It’s an image that has been created by a generative platform like DALL-E, MidJourney, or Stable Diffusion. It’s a human putting a text-based prompt into one of those platforms, that produces the image – a photo, an illustration, a sketch, a collage – whatever. 

What do you love about AI technology and its use within marketing?

I feel like a kid going to Disneyland for the first time. 

I’ve been in the industry for 30+ years and this is by far the most exciting technological innovation that I’ve ever experienced – bigger than designing on a Mac when it came out. We’ve been studying this space for the last year and since our team started playing with it six months ago, the improvement in quality has been amazing and we think the next two years we’re going to see an even more dramatic improvement in quality. My prediction is that within two years you’ll be able to produce high quality short form video content from text prompts. You can do “ropey” stuff now, but I’m talking about marketers being able to produce broadcast quality video content from text prompts. 

It really supercharges or amplifies your creativity. Like the movie ‘Limitless’, where Bradley Cooper takes the pills that gives him super brain power. I feel that as a creative it exponentially to the power of 10 extends your capabilities. Every idea that you have, you’re able to see it visualised in real time and come to life before your eyes. It speeds up the creative or ideation process. You have an idea, and you can see it and then use it to springboard off to another idea or to adapt it, in a range of different styles. Back in the day if we had an idea, someone had to get the squeakers out and draw up their idea to show the team or the client what they were thinking. Now, using text prompts, we can visualise ideas within seconds. So, it’s the speed, you can see the idea almost in its finished form, immediately. Clients are excited about it because they don’t have to imagine the squeaker visual in its final form. It’s cocaine for creativity.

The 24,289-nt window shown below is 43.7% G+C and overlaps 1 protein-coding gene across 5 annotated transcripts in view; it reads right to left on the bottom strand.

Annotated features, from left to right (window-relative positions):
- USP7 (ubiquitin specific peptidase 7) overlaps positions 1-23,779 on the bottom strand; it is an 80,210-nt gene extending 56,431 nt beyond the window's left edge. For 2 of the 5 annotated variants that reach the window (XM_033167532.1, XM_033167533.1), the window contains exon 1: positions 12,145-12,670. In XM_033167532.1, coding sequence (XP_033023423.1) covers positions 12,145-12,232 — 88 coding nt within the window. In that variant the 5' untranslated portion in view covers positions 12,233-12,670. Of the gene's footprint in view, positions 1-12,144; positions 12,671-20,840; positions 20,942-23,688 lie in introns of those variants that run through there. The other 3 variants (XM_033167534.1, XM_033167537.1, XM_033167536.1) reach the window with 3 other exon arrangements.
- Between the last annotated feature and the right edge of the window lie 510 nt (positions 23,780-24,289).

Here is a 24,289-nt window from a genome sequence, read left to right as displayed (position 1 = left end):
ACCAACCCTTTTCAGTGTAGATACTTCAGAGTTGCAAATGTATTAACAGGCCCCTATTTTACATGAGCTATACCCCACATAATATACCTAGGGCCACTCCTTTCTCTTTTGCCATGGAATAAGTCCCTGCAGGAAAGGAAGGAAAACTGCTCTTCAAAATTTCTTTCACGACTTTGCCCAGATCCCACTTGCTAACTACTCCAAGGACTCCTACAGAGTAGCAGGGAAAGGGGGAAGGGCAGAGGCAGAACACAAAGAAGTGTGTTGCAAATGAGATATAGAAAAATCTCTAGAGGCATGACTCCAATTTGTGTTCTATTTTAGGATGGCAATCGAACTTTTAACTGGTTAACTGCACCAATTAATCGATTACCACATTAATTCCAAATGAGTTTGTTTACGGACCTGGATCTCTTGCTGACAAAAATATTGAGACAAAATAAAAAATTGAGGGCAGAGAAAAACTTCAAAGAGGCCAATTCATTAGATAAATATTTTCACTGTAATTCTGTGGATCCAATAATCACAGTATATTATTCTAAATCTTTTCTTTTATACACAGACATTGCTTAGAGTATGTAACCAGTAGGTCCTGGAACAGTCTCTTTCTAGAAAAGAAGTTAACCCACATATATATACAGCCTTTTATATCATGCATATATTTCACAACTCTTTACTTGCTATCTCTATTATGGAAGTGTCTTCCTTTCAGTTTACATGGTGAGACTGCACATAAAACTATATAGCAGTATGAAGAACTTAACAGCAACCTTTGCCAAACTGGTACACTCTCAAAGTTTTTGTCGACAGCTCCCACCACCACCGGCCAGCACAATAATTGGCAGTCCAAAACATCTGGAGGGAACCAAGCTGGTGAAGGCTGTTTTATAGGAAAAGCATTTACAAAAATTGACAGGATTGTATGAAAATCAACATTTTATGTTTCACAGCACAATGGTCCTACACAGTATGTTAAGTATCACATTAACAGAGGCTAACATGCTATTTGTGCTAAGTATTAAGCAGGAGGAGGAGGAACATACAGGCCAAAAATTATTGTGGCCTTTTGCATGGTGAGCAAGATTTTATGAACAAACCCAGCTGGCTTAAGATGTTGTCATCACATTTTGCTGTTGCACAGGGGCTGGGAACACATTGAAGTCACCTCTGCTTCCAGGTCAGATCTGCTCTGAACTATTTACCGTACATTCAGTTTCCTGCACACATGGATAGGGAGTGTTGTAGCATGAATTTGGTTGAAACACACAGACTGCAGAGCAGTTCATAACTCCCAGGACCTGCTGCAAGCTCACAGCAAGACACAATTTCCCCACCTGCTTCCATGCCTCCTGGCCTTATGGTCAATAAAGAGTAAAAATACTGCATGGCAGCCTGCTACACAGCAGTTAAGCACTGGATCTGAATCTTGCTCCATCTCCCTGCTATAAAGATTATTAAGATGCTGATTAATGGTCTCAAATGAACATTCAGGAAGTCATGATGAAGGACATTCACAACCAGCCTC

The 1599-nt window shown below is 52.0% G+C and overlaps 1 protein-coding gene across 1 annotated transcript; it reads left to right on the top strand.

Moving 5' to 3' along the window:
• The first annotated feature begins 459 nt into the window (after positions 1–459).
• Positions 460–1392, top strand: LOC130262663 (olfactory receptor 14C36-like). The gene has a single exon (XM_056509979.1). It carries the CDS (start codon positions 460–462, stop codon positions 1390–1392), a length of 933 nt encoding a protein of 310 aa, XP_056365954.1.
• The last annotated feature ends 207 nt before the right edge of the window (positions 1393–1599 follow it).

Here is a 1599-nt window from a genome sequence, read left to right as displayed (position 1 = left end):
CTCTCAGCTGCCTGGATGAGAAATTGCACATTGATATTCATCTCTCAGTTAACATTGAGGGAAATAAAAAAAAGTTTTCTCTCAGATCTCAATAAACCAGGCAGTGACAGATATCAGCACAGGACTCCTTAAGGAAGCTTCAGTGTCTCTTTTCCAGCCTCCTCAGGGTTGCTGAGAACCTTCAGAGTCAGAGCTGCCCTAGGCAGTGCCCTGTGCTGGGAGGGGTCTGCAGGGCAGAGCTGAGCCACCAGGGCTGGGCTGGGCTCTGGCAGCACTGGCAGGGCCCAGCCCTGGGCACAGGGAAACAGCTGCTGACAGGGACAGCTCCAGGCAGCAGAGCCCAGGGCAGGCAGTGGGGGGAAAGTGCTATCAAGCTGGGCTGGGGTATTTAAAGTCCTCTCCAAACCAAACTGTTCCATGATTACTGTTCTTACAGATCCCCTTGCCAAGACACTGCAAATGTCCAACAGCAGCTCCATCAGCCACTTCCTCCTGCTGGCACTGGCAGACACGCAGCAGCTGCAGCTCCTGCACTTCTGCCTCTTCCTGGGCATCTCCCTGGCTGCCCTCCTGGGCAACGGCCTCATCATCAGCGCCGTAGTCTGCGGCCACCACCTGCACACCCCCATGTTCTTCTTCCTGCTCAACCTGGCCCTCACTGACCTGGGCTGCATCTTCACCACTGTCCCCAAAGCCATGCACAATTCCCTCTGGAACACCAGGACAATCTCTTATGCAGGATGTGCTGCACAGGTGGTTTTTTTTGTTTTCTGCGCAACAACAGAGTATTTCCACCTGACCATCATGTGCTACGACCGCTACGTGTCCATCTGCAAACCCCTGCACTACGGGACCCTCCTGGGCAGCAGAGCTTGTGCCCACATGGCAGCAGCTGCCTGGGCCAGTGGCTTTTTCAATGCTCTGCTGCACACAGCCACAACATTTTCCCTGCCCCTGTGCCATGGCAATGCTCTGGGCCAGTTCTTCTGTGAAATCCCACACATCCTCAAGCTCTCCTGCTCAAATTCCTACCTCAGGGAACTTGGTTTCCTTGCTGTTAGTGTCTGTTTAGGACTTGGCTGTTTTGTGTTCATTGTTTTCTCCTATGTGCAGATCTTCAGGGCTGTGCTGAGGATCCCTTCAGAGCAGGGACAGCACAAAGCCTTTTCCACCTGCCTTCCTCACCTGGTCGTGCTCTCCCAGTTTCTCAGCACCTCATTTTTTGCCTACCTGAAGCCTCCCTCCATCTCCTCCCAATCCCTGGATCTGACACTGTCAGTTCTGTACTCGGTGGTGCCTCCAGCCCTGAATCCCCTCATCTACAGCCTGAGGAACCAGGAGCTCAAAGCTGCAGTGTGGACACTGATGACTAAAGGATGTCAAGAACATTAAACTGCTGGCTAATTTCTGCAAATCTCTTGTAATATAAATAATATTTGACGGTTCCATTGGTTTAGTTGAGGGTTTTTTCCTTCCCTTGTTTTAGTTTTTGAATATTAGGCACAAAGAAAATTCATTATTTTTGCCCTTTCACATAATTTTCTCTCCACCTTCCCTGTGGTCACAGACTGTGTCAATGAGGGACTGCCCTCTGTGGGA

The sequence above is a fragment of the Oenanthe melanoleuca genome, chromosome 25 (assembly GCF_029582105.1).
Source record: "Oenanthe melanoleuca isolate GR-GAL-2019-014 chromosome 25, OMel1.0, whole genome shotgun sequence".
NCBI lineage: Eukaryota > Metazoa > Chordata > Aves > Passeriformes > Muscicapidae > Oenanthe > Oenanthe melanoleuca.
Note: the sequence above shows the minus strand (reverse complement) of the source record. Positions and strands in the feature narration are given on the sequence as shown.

Any pitfalls marketers should consider when using such technology?

Be careful that you’re not ripping off an illustrator or artist who has a unique style that is obviously theirs. We don’t use specific illustrators as reference images for our work, we use more general theme styles and our own way of prompting which we have developed. We also like to remix or mash up different illustrative styles to create unique looks. For example, pop art meets baroque. 

You need to be creative, have good ideas, and be able to concept. You still need Photoshop. Unless you take the time to use the platforms you won’t get the most of them. It’s easy to use the platform to publish a lot of crap, like cat rock bands and royal dogs, but if you want to do unique, sophisticated work, you’ve got to take the time to understand prompt engineering and how to maximise the potential of the platform. Our team has spent literally hundreds of hours studying different prompt strategies from AI creators all over the world. One of the great things about the AI image creator’s category is that everyone is generous about sharing their knowledge.  

The print process

Printed by SCG on the Fujifilm Revoria PC1120 using Ecofoil paper exclusively stocked by Spicers, and Colorlogic software, NZ Marketing has been able to achieve an incredible foil effect cover that gives a new and exciting dimension to our AI generated images. 

For more information about BrandIQ visit www.brandiq.co.nz or get in touch with Steve [email protected].